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Keywords:

  • temperature;
  • RCMs;
  • atmospheric circulation;
  • CET;
  • validation;
  • persistence

Abstract

The regional atmospheric circulation is a major driver of climate for western Europe and so the ability of climate models to accurately simulate its characteristics forms an important part of the rigorous testing of their performance. In this paper we examine the skills of seven regional climate models (RCMs) to reproduce mean daily temperatures for the central England region. Their ability to reproduce observed characteristics of the circulation is then tested using three airflow indices. This is achieved by comparing: (1) the frequency distribution of each index, (2) the relationships between the daily airflow indices and temperature, including daily extremes and (3) the ability of models to reproduce the observed persistence of specific flow regimes and the temperature response to this persistence.

It is demonstrated that RCM selection introduces uncertainty into temperature simulations and that there is no single model which outperforms the others. Although the models qualitatively reproduce the observed distributions of the airflow indices reasonably well, most models produce distributions that are statistically significantly different from the observations. In particular, all models overestimate the frequency of winter westerly flow, and biases in the relationships between circulation and temperature are also noted for extreme values of the airflow indices. The persistence of flow regimes is shown to have a significant effect on the observed temperature, though models have difficulty in reproducing the magnitude of the response to this persistence for some flow types.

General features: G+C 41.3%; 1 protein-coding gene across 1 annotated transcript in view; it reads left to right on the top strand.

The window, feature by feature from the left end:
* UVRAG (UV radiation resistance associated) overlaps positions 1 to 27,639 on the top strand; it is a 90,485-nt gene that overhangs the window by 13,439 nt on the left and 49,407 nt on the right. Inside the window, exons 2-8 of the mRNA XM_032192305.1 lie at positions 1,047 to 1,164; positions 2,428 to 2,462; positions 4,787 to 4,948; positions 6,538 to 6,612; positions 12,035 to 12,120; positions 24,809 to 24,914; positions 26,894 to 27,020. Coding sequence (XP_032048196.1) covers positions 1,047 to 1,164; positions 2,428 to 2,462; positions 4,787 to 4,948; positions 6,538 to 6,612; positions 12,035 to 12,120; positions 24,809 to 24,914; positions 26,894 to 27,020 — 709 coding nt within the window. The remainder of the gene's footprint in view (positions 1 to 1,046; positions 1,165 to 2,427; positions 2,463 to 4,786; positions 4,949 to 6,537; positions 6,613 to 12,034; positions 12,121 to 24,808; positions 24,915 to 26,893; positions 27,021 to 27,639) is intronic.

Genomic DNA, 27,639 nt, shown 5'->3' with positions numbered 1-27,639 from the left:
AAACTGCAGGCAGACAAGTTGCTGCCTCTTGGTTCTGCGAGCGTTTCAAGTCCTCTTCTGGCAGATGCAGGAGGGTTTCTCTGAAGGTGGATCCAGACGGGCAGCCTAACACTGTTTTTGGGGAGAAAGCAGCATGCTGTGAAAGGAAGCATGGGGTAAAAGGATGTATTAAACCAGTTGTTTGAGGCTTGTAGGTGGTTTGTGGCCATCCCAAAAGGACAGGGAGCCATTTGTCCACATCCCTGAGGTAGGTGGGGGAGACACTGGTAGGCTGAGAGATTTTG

The results presented here not only form a useful model validation exercise but also further highlight the need for the use of multi-model ensembles in the generation of future climate scenarios. Furthermore, they suggest that the use of atmospheric circulation in statistical downscaling methods might be enhanced by the inclusion of persistence, particularly when producing scenarios of temperature extremes. Copyright © 2008 Royal Meteorological Society